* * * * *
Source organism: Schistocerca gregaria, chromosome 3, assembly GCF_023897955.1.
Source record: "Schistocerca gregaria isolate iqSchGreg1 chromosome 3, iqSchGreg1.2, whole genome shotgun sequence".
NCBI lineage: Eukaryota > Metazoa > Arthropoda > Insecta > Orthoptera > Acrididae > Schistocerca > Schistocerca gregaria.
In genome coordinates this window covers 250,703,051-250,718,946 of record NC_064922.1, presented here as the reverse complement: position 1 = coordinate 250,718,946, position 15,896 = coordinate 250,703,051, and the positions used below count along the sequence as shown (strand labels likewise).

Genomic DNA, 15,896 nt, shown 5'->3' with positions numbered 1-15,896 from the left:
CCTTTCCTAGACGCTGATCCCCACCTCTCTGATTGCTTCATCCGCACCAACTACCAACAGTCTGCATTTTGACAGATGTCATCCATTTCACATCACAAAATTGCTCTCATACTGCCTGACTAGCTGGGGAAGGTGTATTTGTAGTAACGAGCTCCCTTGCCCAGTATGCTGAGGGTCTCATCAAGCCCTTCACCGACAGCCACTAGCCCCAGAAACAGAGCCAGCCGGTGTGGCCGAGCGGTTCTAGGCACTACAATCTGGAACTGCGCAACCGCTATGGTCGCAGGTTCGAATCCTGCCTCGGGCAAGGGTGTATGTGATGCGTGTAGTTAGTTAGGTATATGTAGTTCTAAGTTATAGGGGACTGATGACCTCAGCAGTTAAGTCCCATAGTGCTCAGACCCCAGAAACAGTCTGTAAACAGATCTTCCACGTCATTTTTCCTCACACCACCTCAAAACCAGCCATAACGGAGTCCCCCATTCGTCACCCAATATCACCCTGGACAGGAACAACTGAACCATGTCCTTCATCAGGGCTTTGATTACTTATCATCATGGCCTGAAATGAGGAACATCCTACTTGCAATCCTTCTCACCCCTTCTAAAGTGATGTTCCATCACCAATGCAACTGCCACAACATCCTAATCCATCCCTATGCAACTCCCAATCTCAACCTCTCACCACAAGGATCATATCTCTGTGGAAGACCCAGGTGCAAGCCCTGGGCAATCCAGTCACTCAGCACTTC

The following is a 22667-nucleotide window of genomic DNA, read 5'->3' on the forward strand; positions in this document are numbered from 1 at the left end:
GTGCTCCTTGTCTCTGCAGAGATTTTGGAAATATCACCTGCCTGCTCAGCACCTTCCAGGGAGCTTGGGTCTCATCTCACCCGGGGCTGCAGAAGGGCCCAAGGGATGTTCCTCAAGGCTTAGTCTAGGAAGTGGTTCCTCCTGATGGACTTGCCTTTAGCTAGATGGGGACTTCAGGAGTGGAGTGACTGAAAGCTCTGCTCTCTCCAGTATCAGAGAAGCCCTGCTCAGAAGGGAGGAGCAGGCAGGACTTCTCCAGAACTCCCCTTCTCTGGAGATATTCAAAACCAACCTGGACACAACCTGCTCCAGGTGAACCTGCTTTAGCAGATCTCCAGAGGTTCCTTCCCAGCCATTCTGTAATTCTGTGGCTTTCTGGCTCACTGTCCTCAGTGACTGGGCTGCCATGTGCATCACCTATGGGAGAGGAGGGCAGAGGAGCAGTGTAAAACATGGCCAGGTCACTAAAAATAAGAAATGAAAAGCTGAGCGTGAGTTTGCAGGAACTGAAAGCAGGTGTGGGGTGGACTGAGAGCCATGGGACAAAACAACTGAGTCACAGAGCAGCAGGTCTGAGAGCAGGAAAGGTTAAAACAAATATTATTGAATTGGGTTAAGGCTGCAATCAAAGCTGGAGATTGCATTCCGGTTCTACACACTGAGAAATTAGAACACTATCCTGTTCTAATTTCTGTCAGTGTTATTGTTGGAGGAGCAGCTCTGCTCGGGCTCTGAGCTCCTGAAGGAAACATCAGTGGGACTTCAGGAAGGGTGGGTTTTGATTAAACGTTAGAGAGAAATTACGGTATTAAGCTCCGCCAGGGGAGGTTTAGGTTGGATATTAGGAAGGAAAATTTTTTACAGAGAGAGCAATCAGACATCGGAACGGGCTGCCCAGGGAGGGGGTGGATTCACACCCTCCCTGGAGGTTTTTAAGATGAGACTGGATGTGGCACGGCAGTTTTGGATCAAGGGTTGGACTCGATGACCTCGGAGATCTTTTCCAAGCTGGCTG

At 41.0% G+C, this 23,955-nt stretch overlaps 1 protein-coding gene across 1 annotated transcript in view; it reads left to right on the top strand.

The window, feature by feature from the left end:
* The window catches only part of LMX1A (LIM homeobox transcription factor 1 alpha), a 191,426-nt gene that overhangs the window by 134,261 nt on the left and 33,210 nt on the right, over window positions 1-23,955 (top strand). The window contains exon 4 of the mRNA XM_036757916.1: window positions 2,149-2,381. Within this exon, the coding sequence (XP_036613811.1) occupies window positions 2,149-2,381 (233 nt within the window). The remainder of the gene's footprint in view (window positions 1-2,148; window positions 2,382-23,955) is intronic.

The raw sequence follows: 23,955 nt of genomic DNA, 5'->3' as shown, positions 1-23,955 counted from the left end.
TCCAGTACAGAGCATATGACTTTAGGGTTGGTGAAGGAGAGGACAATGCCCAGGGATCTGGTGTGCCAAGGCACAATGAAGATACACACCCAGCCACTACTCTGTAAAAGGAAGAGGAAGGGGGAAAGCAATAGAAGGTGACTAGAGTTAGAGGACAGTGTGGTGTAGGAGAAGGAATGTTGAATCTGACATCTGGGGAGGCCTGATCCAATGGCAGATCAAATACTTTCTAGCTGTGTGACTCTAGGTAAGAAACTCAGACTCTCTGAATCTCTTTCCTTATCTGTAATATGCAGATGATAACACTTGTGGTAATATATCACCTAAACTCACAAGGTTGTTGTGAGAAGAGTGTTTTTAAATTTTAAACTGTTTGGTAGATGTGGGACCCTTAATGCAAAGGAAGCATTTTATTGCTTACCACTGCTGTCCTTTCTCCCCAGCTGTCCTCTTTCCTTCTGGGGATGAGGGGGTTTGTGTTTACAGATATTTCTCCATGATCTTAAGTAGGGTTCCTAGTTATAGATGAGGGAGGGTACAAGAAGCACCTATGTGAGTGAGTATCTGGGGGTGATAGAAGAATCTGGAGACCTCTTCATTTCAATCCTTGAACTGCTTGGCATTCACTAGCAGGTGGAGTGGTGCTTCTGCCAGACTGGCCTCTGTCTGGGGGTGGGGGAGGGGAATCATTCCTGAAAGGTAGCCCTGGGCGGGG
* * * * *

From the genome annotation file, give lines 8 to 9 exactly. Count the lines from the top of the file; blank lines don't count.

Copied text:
GTGCTCCTTGTCTCTGCAGAGATTTTGGAAATATCACCTGCCTGCTCAGCACCTTCCAGGGAGCTTGGGTCTCATCTCACCCGGGGCTGCAGAAGGGCCCAAGGGATGTTCCTCAAGGCTTAGTCTAGGAAGTGGTTCCTCCTGATGGACTTGCCTTTAGCTAGATGGGGACTTCAGGAGTGGAGTGACTGAAAGCTCTGCTCTCTCCAGTATCAGAGAAGCCCTGCTCAGAAGGGAGGAGCAGGCAGGACTTCTCCAGAACTCCCCTTCTCTGGAGATATTCAAAACCAACCTGGACACAACCTGCTCCAGGTGAACCTGCTTTAGCAGATCTCCAGAGGTTCCTTCCCAGCCATTCTGTAATTCTGTGGCTTTCTGGCTCACTGTCCTCAGTGACTGGGCTGCCATGTGCATCACCTATGGGAGAGGAGGGCAGAGGAGCAGTGTAAAACATGGCCAGGTCACTAAAAATAAGAAATGAAAAGCTGAGCGTGAGTTTGCAGGAACTGAAAGCAGGTGTGGGGTGGACTGAGAGCCATGGGACAAAACAACTGAGTCACAGAGCAGCAGGTCTGAGAGCAGGAAAGGTTAAAACAAATATTATTGAATTGGGTTAAGGCTGCAATCAAAGCTGGAGATTGCATTCCGGTTCTACACACTGAGAAATTAGAACACTATCCTGTTCTAATTTCTGTCAGTGTTATTGTTGGAGGAGCAGCTCTGCTCGGGCTCTGAGCTCCTGAAGGAAACATCAGTGGGACTTCAGGAAGGGTGGGTTTTGATTAAACGTTAGAGAGAAATTACGGTATTAAGCTCCGCCAGGGGAGGTTTAGGTTGGATATTAGGAAGGAAAATTTTTTACAGAGAGAGCAATCAGACATCGGAACGGGCTGCCCAGGGAGGGGGTGGATTCACACCCTCCCTGGAGGTTTTTAAGATGAGACTGGATGTGGCACGGCAGTTTTGGATCAAGGGTTGGACTCGATGACCTCGGAGATCTTTTCCAAGCTGGCTG

At 41.0% G+C, this 23,955-nt stretch overlaps 1 protein-coding gene across 1 annotated transcript in view; it reads left to right on the top strand.